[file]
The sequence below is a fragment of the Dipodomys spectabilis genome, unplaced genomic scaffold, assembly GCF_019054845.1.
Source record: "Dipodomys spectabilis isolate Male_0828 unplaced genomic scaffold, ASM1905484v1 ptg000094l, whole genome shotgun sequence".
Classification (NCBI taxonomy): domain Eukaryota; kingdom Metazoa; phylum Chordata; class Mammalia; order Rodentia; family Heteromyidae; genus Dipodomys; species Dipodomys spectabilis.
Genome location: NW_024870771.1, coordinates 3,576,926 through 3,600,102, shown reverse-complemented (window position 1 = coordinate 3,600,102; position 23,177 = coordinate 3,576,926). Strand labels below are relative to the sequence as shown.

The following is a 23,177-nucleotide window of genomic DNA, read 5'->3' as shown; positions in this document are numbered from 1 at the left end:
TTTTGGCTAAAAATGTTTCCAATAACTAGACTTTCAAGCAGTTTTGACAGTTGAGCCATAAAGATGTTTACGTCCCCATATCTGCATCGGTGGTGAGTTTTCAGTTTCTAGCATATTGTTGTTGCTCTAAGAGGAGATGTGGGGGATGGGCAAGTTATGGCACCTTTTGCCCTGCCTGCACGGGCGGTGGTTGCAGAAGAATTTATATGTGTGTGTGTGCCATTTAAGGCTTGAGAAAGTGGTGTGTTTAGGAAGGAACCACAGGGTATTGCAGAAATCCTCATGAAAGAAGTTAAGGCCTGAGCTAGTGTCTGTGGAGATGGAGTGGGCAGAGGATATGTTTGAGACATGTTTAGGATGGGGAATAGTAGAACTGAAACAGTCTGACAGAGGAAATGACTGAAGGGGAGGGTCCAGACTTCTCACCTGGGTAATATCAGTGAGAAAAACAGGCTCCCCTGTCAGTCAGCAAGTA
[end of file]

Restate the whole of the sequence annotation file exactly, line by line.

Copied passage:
The sequence below is a fragment of the Dipodomys spectabilis genome, unplaced genomic scaffold, assembly GCF_019054845.1.
Source record: "Dipodomys spectabilis isolate Male_0828 unplaced genomic scaffold, ASM1905484v1 ptg000094l, whole genome shotgun sequence".
Classification (NCBI taxonomy): domain Eukaryota; kingdom Metazoa; phylum Chordata; class Mammalia; order Rodentia; family Heteromyidae; genus Dipodomys; species Dipodomys spectabilis.
Genome location: NW_024870771.1, coordinates 3,576,926 through 3,600,102, shown reverse-complemented (window position 1 = coordinate 3,600,102; position 23,177 = coordinate 3,576,926). Strand labels below are relative to the sequence as shown.

The following is a 23,177-nucleotide window of genomic DNA, read 5'->3' as shown; positions in this document are numbered from 1 at the left end:
TTTTGGCTAAAAATGTTTCCAATAACTAGACTTTCAAGCAGTTTTGACAGTTGAGCCATAAAGATGTTTACGTCCCCATATCTGCATCGGTGGTGAGTTTTCAGTTTCTAGCATATTGTTGTTGCTCTAAGAGGAGATGTGGGGGATGGGCAAGTTATGGCACCTTTTGCCCTGCCTGCACGGGCGGTGGTTGCAGAAGAATTTATATGTGTGTGTGTGCCATTTAAGGCTTGAGAAAGTGGTGTGTTTAGGAAGGAACCACAGGGTATTGCAGAAATCCTCATGAAAGAAGTTAAGGCCTGAGCTAGTGTCTGTGGAGATGGAGTGGGCAGAGGATATGTTTGAGACATGTTTAGGATGGGGAATAGTAGAACTGAAACAGTCTGACAGAGGAAATGACTGAAGGGGAGGGTCCAGACTTCTCACCTGGGTAATATCAGTGAGAAAAACAGGCTCCCCTGTCAGTCAGCAAGTA